Andrew Korge, Son of Fundraising Kingpin, Wants to Remake Florida's Democratic Party

Keep New Times Free
I Support
  • Local
  • Community
  • Journalism
  • logo

Support the independent voice of Miami and help keep the future of New Times free.

Dozens of union workers sporting red, purple, and yellow T-shirts file into a sweltering auditorium on the grounds of the Greater Bethel AME Church in Overtown. As a speaker whips the crowd into a chant — “Fight for ’15! Fight for ’15!” — a pudgy, olive-skinned man in black slacks and a sweat-soaked white dress shirt stands near the podium while silently observing the audience.

Since January, Andrew Korge has been quietly attending worker rallies and holding small fundraisers for a possible run at public office. But don’t expect to find him on a ballot anytime soon.

The 33-year-old from one of South Florida’s most storied behind-the-scenes political families — himself a veteran money man for Hillary Clinton’s and Barack Obama’s campaigns — is pursuing a unique strategy for a state senate seat occupied by Gwen Margolis, an 80-year-old legislator who is one of the longest-serving politicos in the Sunshine State.

His plan is to build up a war chest and a public profile for 2020, when Margolis is termed out. And if Margolis decides to hang up her political heels next year, Korge says he is all in. In either race, he’ll square off against state Rep. David Richardson, the first openly gay legislator in Tallahassee, who has already promised to run whenever Margolis retires.
Korge says his ultimate goal is to lead a new generation to the top of Florida’s long-stagnating Democratic Party to actually challenge the Republican status quo in the state capitol. “When I first met President [Bill] Clinton, he was at PortMiami giving a speech about building a bridge to the 21st Century,” Korge says. “In Florida, we are stuck in the 20th Century. We haven’t crossed that bridge.”

Even though Korge’s political action committee, Friends of Andrew Korge, and his 2020 senate campaign raised an eye-opening $251,997 in March, Republicans say they aren’t worried about his candidacy. “He’s going to run for a seat where Mickey Mouse with a ‘D’ next to his name would win,” says Nelson Diaz, chairman of the Miami-Dade Republican Party. “The ideas of the Florida Democratic Party are the ideas of yesterday.”

If Korge’s basic pitch sounds like a Clintonian proverb, that’s because Korge grew up around the nation’s 42nd presidential family. His father, Chris Korge, has been a Clinton go-to rainmaker for more than two decades, hosting countless fundraisers at his lavish Pinecrest estate. A successful attorney and businessman, Chris Korge amassed his wealth as one of the top lobbyists during the two terms of Miami-Dade Mayor Alex Penelas, another Democrat who counted on Korge’s fundraising abilities. His ties to Penelas often raised questions of influence-peddling by Korge’s dad to win his clients lucrative county contracts at Miami International Airport.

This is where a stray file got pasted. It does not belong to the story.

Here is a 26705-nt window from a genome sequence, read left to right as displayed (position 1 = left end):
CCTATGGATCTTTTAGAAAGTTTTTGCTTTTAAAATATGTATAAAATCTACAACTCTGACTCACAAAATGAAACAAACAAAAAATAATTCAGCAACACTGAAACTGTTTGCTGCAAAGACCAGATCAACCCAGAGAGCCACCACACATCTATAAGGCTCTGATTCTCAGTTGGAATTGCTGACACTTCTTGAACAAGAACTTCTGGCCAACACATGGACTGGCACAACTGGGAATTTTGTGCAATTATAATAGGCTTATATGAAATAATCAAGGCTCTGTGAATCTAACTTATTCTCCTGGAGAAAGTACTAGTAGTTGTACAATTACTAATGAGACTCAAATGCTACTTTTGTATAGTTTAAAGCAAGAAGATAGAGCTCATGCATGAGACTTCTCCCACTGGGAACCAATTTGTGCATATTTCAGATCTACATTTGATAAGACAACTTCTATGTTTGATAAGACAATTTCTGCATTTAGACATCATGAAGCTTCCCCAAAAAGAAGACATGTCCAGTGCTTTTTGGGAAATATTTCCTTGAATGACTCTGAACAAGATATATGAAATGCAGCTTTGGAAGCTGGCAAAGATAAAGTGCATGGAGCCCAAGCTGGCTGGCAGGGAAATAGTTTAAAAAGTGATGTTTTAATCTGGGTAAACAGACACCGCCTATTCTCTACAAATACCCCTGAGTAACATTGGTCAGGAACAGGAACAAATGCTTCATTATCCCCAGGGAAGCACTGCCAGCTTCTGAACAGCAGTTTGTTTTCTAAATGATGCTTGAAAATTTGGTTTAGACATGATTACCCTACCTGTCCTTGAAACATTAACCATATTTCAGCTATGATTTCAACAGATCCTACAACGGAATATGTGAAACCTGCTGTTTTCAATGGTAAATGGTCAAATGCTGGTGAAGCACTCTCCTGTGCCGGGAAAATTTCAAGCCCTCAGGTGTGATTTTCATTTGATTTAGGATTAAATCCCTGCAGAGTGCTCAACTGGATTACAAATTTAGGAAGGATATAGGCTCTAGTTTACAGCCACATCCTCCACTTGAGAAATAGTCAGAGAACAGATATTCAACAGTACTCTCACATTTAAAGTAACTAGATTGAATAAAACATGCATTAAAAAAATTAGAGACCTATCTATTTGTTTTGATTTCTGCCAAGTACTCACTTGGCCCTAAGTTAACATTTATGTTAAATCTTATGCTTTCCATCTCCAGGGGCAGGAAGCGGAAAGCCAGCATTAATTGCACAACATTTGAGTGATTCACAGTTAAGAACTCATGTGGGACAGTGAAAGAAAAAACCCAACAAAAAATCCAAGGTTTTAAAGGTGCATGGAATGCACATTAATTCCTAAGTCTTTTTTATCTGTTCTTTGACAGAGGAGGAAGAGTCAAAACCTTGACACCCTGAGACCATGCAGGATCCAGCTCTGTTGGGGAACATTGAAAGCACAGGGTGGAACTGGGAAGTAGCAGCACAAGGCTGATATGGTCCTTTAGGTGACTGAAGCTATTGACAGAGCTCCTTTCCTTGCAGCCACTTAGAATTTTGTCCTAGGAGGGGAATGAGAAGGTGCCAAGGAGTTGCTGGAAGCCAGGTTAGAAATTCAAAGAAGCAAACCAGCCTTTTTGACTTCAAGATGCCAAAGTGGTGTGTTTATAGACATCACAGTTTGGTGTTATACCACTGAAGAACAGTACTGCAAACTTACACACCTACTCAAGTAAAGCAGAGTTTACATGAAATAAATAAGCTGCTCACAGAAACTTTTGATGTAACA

More recently, Chris Korge was an investor in a company that turned out to be a Ponzi scheme run by disgraced magnate Claudio Osorio. Korge helped uncover much of the Venezuelan businessman’s fraud.

“It’s never fun to hear people say and write nasty things about one of your parents,” Andrew Korge says of his time growing up with such an influential father. “But a lot of good things were said about my old man when he caught that fraudster Osorio.”

Shortly after earning his law degree from the University of Florida, Korge went to work for Hillary Clinton’s 2008 presidential campaign as a field organizer in Philadelphia. Following Clinton’s loss in the Democratic primary, Korge joined team Obama, becoming the youngest member of that campaign’s national finance committee. He says he is reuniting with the former secretary of state to help her claim the White House in 2016.

Korge, who is married and has two children, says he wants to run for the Florida Senate instead of a local post because the legislature and Gov. Rick Scott ignore issues important to his district, which includes most of Miami-Dade east of I-95. “The only way we can accomplish anything is by having people who are bold and will stand up to the corruption in Tallahassee,” Korge says. “The issues I want to fight for are in Tallahassee.”

Keep Miami New Times Free... Since we started Miami New Times, it has been defined as the free, independent voice of Miami, and we would like to keep it that way. Offering our readers free access to incisive coverage of local news, food and culture. Producing stories on everything from political scandals to the hottest new bands, with gutsy reporting, stylish writing, and staffers who've won everything from the Society of Professional Journalists' Sigma Delta Chi feature-writing award to the Casey Medal for Meritorious Journalism. But with local journalism's existence under siege and advertising revenue setbacks having a larger impact, it is important now more than ever for us to rally support behind funding our local journalism. You can help by participating in our "I Support" membership program, allowing us to keep covering Miami with no paywalls.

We use cookies to collect and analyze information on site performance and usage, and to enhance and customize content and advertisements. By clicking 'X' or continuing to use the site, you agree to allow cookies to be placed. To find out more, visit our cookies policy and our privacy policy.


Join the New Times community and help support independent local journalism in Miami.


Join the New Times community and help support independent local journalism in Miami.